Managing Electrical Conductivity with Stonewool Grow Media
Electrical Conductivity in Horticulture: An Overlooked Key to Unlocking Potential in Crops
In the commercial horticulture industry, there is an increasing push to produce more with less inputs. In order to do this, growers often think that this will sacrifice the quality in exchange for the quantity demanded. This is far from the truth as quality does not have to be sacrificed for the numbers. In order to keep up with demand and overall expectations of the operation and potential customers, an operation needs to focus on the main needs of a plant. These range from temperature, air flow, media, lighting, environmental factors, and plant nutrients. With these needs, a grower needs to ensure that all are met in correlation to the crop needs.
One of the most common frustrations of commercial growers are phrases along the lines of “chlororic” and “lack of feed”. As growers are focused on fixing a problem when it arises instead of preventing the issue, these problems arise quite frequently for crops. This is largely due to an error in crop management techniques. An often overlooked aspect of crop management is the electrical conductivity in the growing media. Electrical conductivity or EC is an important factor in the growth of crops in all stages of growth as it regulates and controls the nutrient uptake of plants. Electrical conductivity is the total measure of dissolved salts in a solution. This factor influences the ability of the plant to absorb water, and in hydroponic applications, this includes water based plant nutrient solutions. This factor is known as salinity. EC is an overall meaningful indicator of water quality and fertilizer concentration. By understanding EC levels, plant production can lead to a more cost effective use of inputs and less shrinkage of crops. This is due to the effects of high salt concentrations as a key indicator that adjustments need to be made before damage is dealt to the crop and shows up as a proverbial “plant health crisis”.
Electrical Conductivity Control in Stonewool
Stonewool is one of the most popular types of grow media for the commercial hydroponic industry. This material is a natural grow media developed through the melting and spinning of basaltic rock. Once spun, this material is shaped into stonewool cubes, stonewool blocks, stonewool slabs and more for the growing of crops. What was once only used in the construction industry was redesigned and engineered to be an excellent growing media. When dealing with stonewool applications, it is important to understand the properties of this material. This understanding will enable a grower to make choices that are ideal for the media and plant as the properties of stonewool are very different from the traditional approaches to growing crops in soil or soilless media.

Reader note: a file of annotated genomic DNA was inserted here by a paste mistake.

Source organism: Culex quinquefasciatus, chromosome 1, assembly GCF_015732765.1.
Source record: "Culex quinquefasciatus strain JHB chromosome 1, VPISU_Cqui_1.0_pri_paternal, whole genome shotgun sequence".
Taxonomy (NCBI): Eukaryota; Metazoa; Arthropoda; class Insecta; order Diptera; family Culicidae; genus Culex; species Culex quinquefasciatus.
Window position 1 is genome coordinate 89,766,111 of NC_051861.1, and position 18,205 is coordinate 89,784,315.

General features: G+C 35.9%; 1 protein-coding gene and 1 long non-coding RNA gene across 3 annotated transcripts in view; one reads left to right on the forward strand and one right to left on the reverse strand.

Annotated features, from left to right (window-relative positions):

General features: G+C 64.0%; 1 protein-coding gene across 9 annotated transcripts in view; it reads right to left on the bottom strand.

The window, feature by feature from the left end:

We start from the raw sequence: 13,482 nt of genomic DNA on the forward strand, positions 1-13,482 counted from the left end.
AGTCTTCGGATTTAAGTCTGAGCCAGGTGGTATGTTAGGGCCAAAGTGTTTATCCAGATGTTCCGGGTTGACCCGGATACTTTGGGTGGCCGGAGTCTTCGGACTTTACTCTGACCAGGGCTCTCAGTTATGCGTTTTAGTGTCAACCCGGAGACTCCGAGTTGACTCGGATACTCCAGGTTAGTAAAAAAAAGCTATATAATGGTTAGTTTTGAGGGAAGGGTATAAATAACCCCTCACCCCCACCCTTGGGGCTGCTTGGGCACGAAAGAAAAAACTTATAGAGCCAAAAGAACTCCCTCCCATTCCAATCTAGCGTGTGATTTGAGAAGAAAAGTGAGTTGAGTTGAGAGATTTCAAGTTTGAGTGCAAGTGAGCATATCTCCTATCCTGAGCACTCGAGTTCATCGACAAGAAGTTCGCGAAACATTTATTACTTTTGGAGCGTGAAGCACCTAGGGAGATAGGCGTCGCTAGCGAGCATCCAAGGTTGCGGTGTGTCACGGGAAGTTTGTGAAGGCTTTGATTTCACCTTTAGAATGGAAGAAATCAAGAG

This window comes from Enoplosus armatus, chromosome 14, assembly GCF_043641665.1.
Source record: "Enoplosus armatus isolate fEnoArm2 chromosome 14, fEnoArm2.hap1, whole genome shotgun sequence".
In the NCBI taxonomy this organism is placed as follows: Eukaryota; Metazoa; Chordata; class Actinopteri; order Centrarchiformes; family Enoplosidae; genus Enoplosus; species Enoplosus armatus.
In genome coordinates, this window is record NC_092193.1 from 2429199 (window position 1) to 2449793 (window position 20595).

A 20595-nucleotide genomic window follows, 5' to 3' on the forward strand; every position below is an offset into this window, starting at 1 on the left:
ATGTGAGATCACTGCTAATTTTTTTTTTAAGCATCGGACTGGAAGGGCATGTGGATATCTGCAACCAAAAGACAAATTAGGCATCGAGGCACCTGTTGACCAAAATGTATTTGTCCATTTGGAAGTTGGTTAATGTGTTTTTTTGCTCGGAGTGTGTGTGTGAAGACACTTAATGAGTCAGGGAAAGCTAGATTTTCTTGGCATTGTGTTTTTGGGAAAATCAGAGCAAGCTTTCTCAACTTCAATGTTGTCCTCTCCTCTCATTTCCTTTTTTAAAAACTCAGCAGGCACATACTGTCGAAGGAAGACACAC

Stonewool has many beneficial properties that make it the ideal media for commercial hydroponic operations. Stonewool is able to retain air and water at adequate levels, can be reused through several crop cycles(in some cases…), is naturally sterile, can be monitored and controlled easily, and is ideal for hydroponic growing systems. When handling stonewool, it is essential to wear proper PPE to reduce the risk of eye, lung, and skin irritation from dust and fibers during processing and prep. In addition to these benefits, the major benefit of stonewool over soil is that ability to grow in less space without compromising on water and plant nutrient availability for the crops.
As this material is inert and sterile, it is the perfect media to build and control EC to ensure proper nutrient and water uptake by the crop. In order to properly control EC in stonewool it is essential to monitor the solutions running through the system. After stonewool is rinsed and soaked before planting, the pH is generally neutral (depending on the water pH running through the system). The same can be said for the EC of the material. The monitoring of the water and nutrients running through the system is the key to monitoring the EC and pH levels. These solutions can be checked by using an EC meter. EC meters can be either manual or automatic with automated testing units. A grower should test the water and solution frequently to catch any sudden changes that can cause harm to plants. The secret to proper EC control is prevention not reaction. Once the EC is stabilized relative to the individual crop needs, pH should also be balanced. By monitoring both EC and pH on the daily, a grower is better able to produce the quantity needed without sacrificing the desired quality.
There are acceptable ranges of EC and pH in the water solution that comes into contact with the crops. By staying within these ranges, the crop is happier and healthier. However, a grower should not over-saturate or over-irrigate the growing area to try and balance the EC. Instead this needs to be a gradual control and should be driven based on the state of growth of the crop and the general needs of the crop. Some crops such as tomatoes compared to peppers prefer a higher EC.
For more information or help with deciding the best approach to controlling EC in the commercial greenhouse, RedRock Block staff and consultants are at the helm ready to provide combined decades of experience in the field. With services in installations, recommendations, planning, maintenance, and more the RedRock Block team is ready to help all types of commercial and industrial greenhouse, CEA, indoor farming, hydroponic, and in-field farming operations.